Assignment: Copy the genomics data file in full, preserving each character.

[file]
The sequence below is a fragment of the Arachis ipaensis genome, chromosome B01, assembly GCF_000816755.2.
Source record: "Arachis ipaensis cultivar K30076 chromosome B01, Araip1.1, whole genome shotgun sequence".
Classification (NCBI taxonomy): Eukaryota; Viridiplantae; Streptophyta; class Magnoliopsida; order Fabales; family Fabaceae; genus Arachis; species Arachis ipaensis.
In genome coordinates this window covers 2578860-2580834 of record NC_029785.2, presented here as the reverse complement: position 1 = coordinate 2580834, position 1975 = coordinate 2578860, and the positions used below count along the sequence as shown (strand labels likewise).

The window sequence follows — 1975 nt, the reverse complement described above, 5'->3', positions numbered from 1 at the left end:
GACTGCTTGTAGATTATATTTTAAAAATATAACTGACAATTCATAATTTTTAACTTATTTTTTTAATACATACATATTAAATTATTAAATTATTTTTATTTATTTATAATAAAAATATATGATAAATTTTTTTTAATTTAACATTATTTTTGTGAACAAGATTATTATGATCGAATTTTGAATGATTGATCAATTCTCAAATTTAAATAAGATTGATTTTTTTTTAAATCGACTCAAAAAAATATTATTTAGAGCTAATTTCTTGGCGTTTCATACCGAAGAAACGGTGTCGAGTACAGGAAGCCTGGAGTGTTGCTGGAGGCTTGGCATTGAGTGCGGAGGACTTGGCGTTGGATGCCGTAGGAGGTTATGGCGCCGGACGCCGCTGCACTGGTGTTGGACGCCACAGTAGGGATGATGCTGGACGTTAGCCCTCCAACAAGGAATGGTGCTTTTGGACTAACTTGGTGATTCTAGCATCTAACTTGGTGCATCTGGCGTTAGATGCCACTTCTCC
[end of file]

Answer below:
The sequence below is a fragment of the Arachis ipaensis genome, chromosome B01, assembly GCF_000816755.2.
Source record: "Arachis ipaensis cultivar K30076 chromosome B01, Araip1.1, whole genome shotgun sequence".
Classification (NCBI taxonomy): Eukaryota; Viridiplantae; Streptophyta; class Magnoliopsida; order Fabales; family Fabaceae; genus Arachis; species Arachis ipaensis.
In genome coordinates this window covers 2578860-2580834 of record NC_029785.2, presented here as the reverse complement: position 1 = coordinate 2580834, position 1975 = coordinate 2578860, and the positions used below count along the sequence as shown (strand labels likewise).

The window sequence follows — 1975 nt, the reverse complement described above, 5'->3', positions numbered from 1 at the left end:
GACTGCTTGTAGATTATATTTTAAAAATATAACTGACAATTCATAATTTTTAACTTATTTTTTTAATACATACATATTAAATTATTAAATTATTTTTATTTATTTATAATAAAAATATATGATAAATTTTTTTTAATTTAACATTATTTTTGTGAACAAGATTATTATGATCGAATTTTGAATGATTGATCAATTCTCAAATTTAAATAAGATTGATTTTTTTTTAAATCGACTCAAAAAAATATTATTTAGAGCTAATTTCTTGGCGTTTCATACCGAAGAAACGGTGTCGAGTACAGGAAGCCTGGAGTGTTGCTGGAGGCTTGGCATTGAGTGCGGAGGACTTGGCGTTGGATGCCGTAGGAGGTTATGGCGCCGGACGCCGCTGCACTGGTGTTGGACGCCACAGTAGGGATGATGCTGGACGTTAGCCCTCCAACAAGGAATGGTGCTTTTGGACTAACTTGGTGATTCTAGCATCTAACTTGGTGCATCTGGCGTTAGATGCCACTTCTCC